In the middle of the semester, we require that you check your class lists on the Faculty Link. You may note that some students in your class are not listed, while others are listed but not present in your class. It is important that you take a moment to report any discrepancies to Dr. Rousseau or Jim Matesanz. They will ensure that these errors are corrected.
New faculty will have to create a BU account in order to access the Faculty Link.
Department of Correction Program, Educational & Treatment Staff
The Department of Correction (DOC) educational staff orients BU instructors at the beginning of their service, and provides ongoing support and guidance throughout the duration of their courses.
The dedication and discipline that the DOC educational staff bring to their work is impressive. They work continuously with the same students for as long as it takes to make progress, and offer support all the way through to graduation.
Interacting with the Department of Correction
This topic is addressed at length in the FAQ, however, there are a few things are worth singling out here: DOC Attendance Sheets, “Good Time,” and your DOC Orientation.
DOC Attendance Sheets
All students, except those serving mandatory sentences, receive “good time” for attending class—a maximum of 2.5 hours per BU class attended. Over a long sentence, this can mean leaving prison weeks or months earlier, so it is very important to our students. It is also important to the DOC that “good time” be recorded accurately and in a timely fashion. The DOC depends on BU faculty to complete Attendance Sheets in order to calculate “good time.” It is imperative that we respect and respond to this important function of the DOC by doing our part carefully and punctually.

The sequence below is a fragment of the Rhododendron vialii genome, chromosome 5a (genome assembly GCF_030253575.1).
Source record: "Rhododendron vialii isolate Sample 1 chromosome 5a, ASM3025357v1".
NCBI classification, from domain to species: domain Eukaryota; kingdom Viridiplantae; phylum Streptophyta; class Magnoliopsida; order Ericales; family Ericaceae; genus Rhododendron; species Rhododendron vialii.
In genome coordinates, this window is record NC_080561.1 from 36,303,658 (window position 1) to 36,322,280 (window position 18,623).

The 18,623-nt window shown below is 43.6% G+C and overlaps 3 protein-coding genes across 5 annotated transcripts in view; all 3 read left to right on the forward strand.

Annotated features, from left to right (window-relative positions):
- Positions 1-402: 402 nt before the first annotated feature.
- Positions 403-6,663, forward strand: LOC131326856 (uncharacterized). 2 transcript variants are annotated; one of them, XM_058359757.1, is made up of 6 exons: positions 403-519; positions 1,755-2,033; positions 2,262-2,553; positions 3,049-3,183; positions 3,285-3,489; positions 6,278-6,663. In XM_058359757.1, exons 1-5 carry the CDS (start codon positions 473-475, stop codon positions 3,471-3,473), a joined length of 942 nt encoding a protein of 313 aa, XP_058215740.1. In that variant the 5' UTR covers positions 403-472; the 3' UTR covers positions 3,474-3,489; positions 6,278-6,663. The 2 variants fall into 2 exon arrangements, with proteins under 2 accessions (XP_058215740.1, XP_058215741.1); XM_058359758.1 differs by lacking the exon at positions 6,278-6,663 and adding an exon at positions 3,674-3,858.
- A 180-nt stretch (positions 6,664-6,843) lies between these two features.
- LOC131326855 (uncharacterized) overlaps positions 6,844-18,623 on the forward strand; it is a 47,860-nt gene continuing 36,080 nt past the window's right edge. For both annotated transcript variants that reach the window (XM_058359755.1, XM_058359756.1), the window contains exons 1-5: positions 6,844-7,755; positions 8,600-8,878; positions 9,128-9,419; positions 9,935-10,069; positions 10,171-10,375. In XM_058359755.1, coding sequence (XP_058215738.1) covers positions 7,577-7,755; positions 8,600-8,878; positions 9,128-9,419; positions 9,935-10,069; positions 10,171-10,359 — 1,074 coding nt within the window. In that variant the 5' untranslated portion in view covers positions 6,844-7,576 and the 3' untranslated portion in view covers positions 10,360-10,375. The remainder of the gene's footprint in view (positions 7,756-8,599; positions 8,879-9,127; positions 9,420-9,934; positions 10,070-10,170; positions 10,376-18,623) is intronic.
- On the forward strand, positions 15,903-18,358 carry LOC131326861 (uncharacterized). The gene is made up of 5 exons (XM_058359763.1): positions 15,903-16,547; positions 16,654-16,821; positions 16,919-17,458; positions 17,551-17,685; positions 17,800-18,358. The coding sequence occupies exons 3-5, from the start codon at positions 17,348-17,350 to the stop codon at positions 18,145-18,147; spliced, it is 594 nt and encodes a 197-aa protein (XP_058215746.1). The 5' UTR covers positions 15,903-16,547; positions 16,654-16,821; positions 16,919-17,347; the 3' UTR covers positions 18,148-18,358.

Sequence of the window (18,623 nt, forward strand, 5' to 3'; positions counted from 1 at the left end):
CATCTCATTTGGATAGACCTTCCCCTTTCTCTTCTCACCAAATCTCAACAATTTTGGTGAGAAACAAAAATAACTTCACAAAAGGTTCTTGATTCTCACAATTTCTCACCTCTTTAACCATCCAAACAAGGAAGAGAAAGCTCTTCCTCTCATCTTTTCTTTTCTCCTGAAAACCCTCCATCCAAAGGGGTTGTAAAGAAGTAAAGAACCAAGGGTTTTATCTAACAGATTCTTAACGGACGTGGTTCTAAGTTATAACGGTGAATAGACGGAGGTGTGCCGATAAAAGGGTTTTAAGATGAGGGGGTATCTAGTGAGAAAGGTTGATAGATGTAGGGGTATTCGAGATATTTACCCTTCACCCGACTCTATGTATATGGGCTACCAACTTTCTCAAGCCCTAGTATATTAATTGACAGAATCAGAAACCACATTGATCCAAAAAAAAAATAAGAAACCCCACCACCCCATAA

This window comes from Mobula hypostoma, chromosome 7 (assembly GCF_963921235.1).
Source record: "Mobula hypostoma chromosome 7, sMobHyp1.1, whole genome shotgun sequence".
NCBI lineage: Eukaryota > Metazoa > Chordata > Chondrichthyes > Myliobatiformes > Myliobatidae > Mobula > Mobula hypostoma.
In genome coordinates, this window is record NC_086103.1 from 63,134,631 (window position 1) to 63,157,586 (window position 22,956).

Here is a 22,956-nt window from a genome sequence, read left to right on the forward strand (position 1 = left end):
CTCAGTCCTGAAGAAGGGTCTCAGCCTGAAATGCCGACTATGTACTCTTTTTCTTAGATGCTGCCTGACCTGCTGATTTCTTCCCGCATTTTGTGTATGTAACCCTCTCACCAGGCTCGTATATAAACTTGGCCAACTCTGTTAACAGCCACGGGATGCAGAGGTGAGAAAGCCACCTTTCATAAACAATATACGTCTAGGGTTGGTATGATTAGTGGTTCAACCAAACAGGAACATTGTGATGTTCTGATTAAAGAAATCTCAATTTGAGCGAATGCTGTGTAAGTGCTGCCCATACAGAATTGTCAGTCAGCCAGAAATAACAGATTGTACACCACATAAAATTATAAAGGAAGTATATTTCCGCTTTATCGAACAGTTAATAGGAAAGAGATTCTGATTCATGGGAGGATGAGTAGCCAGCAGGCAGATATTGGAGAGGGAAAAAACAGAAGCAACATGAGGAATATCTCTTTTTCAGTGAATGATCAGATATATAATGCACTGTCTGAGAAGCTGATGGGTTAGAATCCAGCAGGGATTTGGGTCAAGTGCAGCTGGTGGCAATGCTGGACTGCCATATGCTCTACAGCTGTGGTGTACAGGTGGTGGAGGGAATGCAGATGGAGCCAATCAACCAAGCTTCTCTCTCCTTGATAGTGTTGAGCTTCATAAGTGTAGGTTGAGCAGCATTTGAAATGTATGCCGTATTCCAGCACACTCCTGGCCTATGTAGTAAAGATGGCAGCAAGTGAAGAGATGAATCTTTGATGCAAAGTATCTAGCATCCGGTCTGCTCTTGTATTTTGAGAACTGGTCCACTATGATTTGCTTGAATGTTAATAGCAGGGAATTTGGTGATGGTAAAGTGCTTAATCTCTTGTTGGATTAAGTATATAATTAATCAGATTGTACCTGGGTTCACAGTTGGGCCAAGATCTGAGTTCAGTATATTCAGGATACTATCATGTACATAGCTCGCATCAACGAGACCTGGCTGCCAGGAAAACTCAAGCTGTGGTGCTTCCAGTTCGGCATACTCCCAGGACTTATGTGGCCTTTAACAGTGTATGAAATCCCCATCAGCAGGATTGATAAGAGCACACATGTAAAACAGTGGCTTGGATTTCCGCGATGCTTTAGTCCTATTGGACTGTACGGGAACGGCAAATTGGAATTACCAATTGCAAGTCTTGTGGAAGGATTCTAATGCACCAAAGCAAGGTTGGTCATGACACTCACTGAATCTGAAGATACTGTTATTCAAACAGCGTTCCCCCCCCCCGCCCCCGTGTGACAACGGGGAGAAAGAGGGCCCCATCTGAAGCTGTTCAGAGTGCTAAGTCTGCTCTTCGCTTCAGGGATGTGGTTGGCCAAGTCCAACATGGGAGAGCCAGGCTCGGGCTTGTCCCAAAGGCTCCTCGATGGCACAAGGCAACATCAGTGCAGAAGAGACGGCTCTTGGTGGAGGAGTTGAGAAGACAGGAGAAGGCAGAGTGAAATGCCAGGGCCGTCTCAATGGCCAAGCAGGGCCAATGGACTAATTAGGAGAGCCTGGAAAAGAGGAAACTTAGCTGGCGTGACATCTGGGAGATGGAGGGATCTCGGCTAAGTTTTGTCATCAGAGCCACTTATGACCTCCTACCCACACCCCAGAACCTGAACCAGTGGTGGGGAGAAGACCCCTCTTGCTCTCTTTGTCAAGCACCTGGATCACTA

Students can miss part of a class because of a doctor’s appointment, an arranged canteen (prison store) visit, or even their scheduled haircut. Prisoners cannot alter their schedule and the DOC strictly monitors their location. If attendance sheets have errors that indicate our students are in two places at once, it can jeopardize both the program and our students.
Do not assume that the accuracy of the DOC listing is reflected in your online BU class list. The two are unrelated and should be dealt with separately.
BU professors do not have to complete the calculations for “good time,” but we do have to complete the DOC Attendance Sheets after the final class meeting. The completed sheets must be returned to the BU clerk for Framingham or Norfolk; or to Claire Corsini for South Middlesex, or slid under the door of room 205 for Bay State. The DOC determines how much “good time” a prisoner who attends BU classes earns.